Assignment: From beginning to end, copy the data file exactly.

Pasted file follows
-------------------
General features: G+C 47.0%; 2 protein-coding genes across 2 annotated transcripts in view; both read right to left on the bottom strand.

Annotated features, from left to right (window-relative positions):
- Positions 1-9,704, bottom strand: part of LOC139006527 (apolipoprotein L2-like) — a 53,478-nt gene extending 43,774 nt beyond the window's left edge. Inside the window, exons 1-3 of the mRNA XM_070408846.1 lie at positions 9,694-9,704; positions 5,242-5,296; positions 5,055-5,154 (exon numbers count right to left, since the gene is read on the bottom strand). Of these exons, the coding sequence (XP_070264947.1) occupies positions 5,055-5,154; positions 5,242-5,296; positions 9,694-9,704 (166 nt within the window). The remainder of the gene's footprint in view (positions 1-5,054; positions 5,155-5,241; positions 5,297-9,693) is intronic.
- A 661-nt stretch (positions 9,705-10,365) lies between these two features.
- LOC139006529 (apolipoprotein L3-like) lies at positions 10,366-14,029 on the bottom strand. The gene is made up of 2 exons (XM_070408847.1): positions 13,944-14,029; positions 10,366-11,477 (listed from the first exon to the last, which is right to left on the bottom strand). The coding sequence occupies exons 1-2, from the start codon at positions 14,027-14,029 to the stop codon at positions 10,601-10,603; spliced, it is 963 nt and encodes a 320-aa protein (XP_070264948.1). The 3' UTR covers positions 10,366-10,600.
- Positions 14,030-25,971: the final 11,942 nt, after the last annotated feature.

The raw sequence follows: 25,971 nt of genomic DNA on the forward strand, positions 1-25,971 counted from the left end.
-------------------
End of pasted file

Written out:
General features: G+C 47.0%; 2 protein-coding genes across 2 annotated transcripts in view; both read right to left on the bottom strand.

Annotated features, from left to right (window-relative positions):
- Positions 1-9,704, bottom strand: part of LOC139006527 (apolipoprotein L2-like) — a 53,478-nt gene extending 43,774 nt beyond the window's left edge. Inside the window, exons 1-3 of the mRNA XM_070408846.1 lie at positions 9,694-9,704; positions 5,242-5,296; positions 5,055-5,154 (exon numbers count right to left, since the gene is read on the bottom strand). Of these exons, the coding sequence (XP_070264947.1) occupies positions 5,055-5,154; positions 5,242-5,296; positions 9,694-9,704 (166 nt within the window). The remainder of the gene's footprint in view (positions 1-5,054; positions 5,155-5,241; positions 5,297-9,693) is intronic.
- A 661-nt stretch (positions 9,705-10,365) lies between these two features.
- LOC139006529 (apolipoprotein L3-like) lies at positions 10,366-14,029 on the bottom strand. The gene is made up of 2 exons (XM_070408847.1): positions 13,944-14,029; positions 10,366-11,477 (listed from the first exon to the last, which is right to left on the bottom strand). The coding sequence occupies exons 1-2, from the start codon at positions 14,027-14,029 to the stop codon at positions 10,601-10,603; spliced, it is 963 nt and encodes a 320-aa protein (XP_070264948.1). The 3' UTR covers positions 10,366-10,600.
- Positions 14,030-25,971: the final 11,942 nt, after the last annotated feature.

The raw sequence follows: 25,971 nt of genomic DNA on the forward strand, positions 1-25,971 counted from the left end.